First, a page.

3. You can instantly snap your windows to size, and clear the desktop in one motion.

As widescreen monitors become more common, easier side-by-side window management is key—and Windows 7 builds that in. While not as configurable as a third-party program like GridMove, Windows 7 offers the ability to snap a window to half your screen size simply by dragging it to the left or right of the screen. Here’s what it looks like when you do so—let go of your mouse button and that Lifehacker browser window would snap that half-screen-sized glass overlay you see behind it.

Along similar lines, the new “Aero Shake” feature lets you clear the desktop of all background windows by grabbing the top bar of the active window and moving it back and forth quickly. Here’s a screencast of the shake in action.

2. Windows 7 starts up faster.

Scheduling your morning coffee run for the time between the moment you hit the power button on your PC and actually start working sucks. Windows Vista is sloooooow when it comes to starting up and getting you to your desktop; but even the Preview tester release of Windows 7 shows 20% faster boot times than Vista.

1. You can do MUCH more from the Windows 7 taskbar.

Most people live with the Windows taskbar visible on their desktop at all times, so the more use you can get out of the real estate it hogs, the better. Windows 7’s taskbar is greatly improved in two ways. First, you can pin programs to it indefinitely for easy quick launch, similar to RocketDock or the Mac OS X dock. Second, on a crowded desktop covered with windows, using the new “Aero Peek” feature, you can preview individual windows from grouped taskbar apps, and even close documents from the thumbnails themselves. This doesn’t sound like a big deal in theory, but in practice when you’ve got two monitors and a dozen windows open from four apps, Peek comes in way handy. Here’s a screencast of Peek in action. (Note: The Windows 7 Preview’s version of Peek is yet incomplete; this is just the beginning of what you’ll be able to do with it.)

There’s also a permanent “Show Desktop” button on the far right of the taskbar which both clears the Desktop of all windows (instant Boss button!) and restores them right to where they were in another click.

As you can see, Windows 7 is a big pile of small improvements over Vista that amount to a lot in aggregate. As such, ordering this list was difficult, since there isn’t an obvious, stand-out, “here’s why you’d definitely upgrade to Windows 7” feature. It’s simply better in many little ways.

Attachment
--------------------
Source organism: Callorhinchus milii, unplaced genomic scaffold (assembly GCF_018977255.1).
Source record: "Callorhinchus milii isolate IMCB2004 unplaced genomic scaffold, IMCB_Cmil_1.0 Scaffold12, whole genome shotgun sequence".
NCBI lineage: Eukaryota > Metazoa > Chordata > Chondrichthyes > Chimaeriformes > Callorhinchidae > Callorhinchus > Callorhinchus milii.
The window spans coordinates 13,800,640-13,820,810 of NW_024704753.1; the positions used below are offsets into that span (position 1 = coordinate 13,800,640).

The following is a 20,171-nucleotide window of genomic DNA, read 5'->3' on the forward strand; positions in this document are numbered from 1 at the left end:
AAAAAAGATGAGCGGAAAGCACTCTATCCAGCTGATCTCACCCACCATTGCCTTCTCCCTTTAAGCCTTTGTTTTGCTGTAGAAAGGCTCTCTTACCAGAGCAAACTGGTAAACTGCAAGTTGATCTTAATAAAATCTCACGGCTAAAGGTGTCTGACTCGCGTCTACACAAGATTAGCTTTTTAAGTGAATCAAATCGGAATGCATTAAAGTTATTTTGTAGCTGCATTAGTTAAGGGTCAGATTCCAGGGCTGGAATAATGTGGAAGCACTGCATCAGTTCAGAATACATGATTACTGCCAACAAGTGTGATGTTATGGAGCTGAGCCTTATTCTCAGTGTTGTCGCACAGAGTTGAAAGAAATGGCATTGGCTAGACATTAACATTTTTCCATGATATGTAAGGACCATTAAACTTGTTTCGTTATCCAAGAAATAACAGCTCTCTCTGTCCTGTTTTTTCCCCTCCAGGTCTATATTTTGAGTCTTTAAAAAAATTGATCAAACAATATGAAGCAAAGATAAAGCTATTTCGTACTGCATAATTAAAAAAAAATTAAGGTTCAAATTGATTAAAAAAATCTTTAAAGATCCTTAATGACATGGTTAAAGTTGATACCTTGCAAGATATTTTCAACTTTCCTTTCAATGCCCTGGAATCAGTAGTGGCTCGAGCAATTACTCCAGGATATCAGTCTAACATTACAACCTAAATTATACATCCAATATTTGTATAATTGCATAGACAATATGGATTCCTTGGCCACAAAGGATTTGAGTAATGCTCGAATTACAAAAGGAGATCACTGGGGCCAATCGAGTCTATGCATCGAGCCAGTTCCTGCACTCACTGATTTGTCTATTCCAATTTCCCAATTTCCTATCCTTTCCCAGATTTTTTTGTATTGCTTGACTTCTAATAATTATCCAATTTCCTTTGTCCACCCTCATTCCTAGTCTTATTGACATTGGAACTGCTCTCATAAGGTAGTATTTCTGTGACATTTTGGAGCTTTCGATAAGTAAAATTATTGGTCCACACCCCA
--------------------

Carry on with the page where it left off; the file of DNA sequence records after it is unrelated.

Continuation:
Any other Preview release testers out there unearth features we didn’t mention here? Shout ’em out in the comments.


  • I don’t understand all these win 7 previews raving about gadgets on the desktop and no sidebar. You can close the sidebar and still drag gadgets onto the desktop now in Vista.

  • I don’t see any of these features being original. About 80% are just stupid and have been ripped right out of Mac OS X. If these are the only things that people are going to be looking forward to then a lot of people are sure as hell gonna be pissed off…

  • If 80% are ‘just stupid and have been ripped right off Mac OS X’, then what are Apple doing introducing stupid features into Mac OS X?

    Features that have been taken up as staples for most users out there (such as gadgets/widgets, Wi-Fi connectivity, anti-malware) should be the standard for any operating system entering the market. People perhaps aren’t specifically looking for them, but an OS can’t not include have some of these features, because people are using them constantly, it would be marketing suicide. They should also perform well, too, which wasn’t the case with Vista.

    I do agree with your sentiments, though. What about the OS’s performance? Does it still chew up 600mb of RAM without even doing anything? How does it handle changes in configuration, like plugging new stuff into it?

    The most important aspect of any OS:
    Does it play games well?
    -Even abandonware ones? 😀

  • 6. You can decide what you do and don’t want to see in the system tray.

    Probably the feature I most like. I downloaded a program to do the same in XP, yet it was one of those 30 day trials, and was just not very use friendly.

  • The thing for me as one obsessed with making people’s lives easier and getting more done is that MS stop burying the really handy stuff in the long winded help files.

    The average corporate user will never get the most of this new operating system, in the same way they’ve not got the most out of existing operating systems, which is a great shame.

    Why won’t they get the most out of it? Because the average corporate user will never frequent sites like this and others, where you really learn how to use the MS software and actually get your head round it enough to enhance your day, as opposed to it getting right in the way!

    Rant over – maybe one day things will change. But then again.